Monday, April 29, 2013
Swamp twinflower (Dyschoriste humistrata) is a wetland relative of the nearly ubiquitous upland twinflower (D. oblongifolia). Unlike its close cousin, swamp twinflower is confined to the peninsula, from the Georgia border to DeSoto County in the south-central region. Here, it occurs mostly in the partially shaded edges of forested wetlands. This twinflower has also been reported in Georgia and South Carolina.
Swamp twinflower is a deciduous perennial. It emerges in early spring and produces a large number of weak decumbent stems. Each reaches a length of several feet and and they root in various places as they touch moist soil. The deep green almost-succulent leaves are opposite each other on the stem, somewhat ovoid in shape, and about 1/2 inch long. The foliage is attractive and the plant's habit makes it an interesting ground cover for somewhat shady and moist locations.
Flowering can occur in most months, but is most common from late spring to early summer. The flowers are a pale lavender with a deeper lavender throat. They are less showy than those of its more common cousin and smaller; typically half the length of D. oblongifolia.
Swamp twinflower has never been offered, to my knowledge, by anyone associated with FANN - the Florida Association of Native Nurseries, though it has potential as a flowering ground cover if planted in the right location. Use it in partly sunny to mostly shady locations where the soil maintains some moisture. I am told that it has good tolerance for occasional drought, but it won't persist if not kept frequently moist. We are currently experimenting with swamp twinflower at Hawthorn Hill. As we learn more about its adaptability, we will keep you posted.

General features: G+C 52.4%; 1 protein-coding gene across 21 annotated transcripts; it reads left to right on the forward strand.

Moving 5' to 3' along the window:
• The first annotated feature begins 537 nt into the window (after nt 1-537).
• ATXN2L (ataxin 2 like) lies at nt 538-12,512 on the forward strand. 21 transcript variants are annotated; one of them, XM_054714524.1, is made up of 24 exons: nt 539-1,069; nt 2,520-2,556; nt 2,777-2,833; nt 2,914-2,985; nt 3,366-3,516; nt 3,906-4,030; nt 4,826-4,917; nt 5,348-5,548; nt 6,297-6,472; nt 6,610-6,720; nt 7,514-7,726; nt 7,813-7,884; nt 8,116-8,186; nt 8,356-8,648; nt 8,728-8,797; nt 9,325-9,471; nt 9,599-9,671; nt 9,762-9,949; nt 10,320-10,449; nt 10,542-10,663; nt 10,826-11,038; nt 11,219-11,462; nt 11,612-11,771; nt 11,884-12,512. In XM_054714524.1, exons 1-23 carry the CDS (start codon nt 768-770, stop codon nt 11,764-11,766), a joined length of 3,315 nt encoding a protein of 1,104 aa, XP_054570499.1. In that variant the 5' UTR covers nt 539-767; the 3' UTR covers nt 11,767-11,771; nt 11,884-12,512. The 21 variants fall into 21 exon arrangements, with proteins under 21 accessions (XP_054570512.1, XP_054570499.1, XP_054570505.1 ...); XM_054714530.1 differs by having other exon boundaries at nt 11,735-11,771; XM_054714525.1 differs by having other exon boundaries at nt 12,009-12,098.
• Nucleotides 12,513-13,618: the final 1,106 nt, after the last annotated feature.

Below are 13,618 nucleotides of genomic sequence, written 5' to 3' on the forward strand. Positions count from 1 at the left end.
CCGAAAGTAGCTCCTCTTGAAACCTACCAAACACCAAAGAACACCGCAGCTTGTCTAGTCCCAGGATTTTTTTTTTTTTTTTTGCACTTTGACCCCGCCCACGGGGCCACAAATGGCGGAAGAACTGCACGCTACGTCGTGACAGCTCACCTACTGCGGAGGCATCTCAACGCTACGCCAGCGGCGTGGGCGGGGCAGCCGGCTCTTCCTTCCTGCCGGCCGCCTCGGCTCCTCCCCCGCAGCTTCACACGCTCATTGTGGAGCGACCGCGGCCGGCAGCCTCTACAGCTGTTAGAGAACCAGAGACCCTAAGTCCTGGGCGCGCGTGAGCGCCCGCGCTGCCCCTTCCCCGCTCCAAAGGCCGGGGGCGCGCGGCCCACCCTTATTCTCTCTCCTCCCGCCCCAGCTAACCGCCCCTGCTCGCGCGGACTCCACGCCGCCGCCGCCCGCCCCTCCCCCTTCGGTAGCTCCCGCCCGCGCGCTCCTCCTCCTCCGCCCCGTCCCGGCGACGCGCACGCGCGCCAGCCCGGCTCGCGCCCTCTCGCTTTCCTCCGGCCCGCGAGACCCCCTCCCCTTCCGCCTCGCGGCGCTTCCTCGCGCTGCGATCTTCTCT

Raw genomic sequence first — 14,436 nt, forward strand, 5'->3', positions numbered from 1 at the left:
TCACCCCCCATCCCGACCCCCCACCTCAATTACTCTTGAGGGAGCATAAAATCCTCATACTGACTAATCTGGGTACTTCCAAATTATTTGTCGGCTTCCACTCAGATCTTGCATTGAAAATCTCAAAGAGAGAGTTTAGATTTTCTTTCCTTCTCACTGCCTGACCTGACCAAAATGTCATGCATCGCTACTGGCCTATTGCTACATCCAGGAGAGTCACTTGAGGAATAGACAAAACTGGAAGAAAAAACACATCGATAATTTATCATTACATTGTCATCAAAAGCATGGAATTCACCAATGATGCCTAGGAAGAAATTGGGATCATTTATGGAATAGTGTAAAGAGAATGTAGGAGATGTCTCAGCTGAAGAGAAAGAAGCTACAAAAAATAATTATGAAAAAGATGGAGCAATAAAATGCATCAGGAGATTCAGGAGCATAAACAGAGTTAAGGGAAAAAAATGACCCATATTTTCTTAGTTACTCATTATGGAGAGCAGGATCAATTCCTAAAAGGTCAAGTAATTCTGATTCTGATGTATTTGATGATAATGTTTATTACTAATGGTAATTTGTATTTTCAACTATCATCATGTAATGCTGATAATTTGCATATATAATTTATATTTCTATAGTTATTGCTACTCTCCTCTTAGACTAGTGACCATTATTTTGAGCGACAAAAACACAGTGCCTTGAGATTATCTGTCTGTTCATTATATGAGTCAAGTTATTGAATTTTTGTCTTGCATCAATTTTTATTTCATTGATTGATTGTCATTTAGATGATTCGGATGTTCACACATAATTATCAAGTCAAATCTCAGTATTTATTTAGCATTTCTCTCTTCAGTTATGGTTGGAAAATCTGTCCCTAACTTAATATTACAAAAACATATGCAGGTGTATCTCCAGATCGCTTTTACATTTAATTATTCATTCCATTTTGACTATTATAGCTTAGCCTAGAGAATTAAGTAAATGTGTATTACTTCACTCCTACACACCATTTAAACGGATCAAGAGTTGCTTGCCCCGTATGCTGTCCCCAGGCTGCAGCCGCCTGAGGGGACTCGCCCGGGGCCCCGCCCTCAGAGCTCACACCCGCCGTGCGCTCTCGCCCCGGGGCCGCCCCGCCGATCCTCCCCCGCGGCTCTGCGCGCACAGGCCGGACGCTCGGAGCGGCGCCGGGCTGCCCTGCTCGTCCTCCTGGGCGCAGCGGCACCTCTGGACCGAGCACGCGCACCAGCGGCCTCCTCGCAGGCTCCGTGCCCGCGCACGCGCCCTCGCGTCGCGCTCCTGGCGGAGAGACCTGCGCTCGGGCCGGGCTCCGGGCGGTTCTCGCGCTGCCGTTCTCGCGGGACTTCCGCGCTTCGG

Sunday, April 7, 2013
Golden alexander (Zizia aurea) is a short-lived perennial member of the carrot family. In Florida, it is confined to various northern counties, south to Levy County. It is widespread elsewhere, however, and occurs in every state and province along the Eastern Seaboard north to Quebec. Its range extends west to Manitoba and then south to Texas. In all of this region, it prefers moist to average sites in partial to dappled sun.
Golden alexander has deeply dissected foliage - like so many other members of the carrot family. The basal leaves are divided twice into three leaflets while the upper leaves are single. These leaves are maintained in warmer climates, but are deciduous where temperatures drop to below freezing. They are maintained as a mound and this is quite attractive. As a "carrot" they are also attractive to the caterpillars of the eastern black swallowtail butterfly.
Flowering occurs in the spring. Like other members of this family, they are borne in flat clusters, called umbels, at the top of each stem. Each flower is tiny and bright yellow. Normally, the flower stalks stand 1-2 feet above the basal leaves, but in the plants featured above, they are much shorter. They are pollinated by tiny bees and flies. The ripened seeds in summer are purplish.
Golden alexander would seem to be an ideal landscape plant for Florida butterfly gardeners interested in feeding eastern black swallowtails as it does not require wet soils like so many other of its larval plants do. It is rarely propagated in Florida, however. I purchased my plants from Dan Miller of Trillium Gardens, Tallahassee and as far as I know, he is the only nursery in the state to offer it. We have had our plants for about a year and I am not yet prepared to recommend it too far south of its native range. I suspect it is adaptable to at least central Florida from what we have experienced so far. I would welcome your comments if you have tried it in your landscape.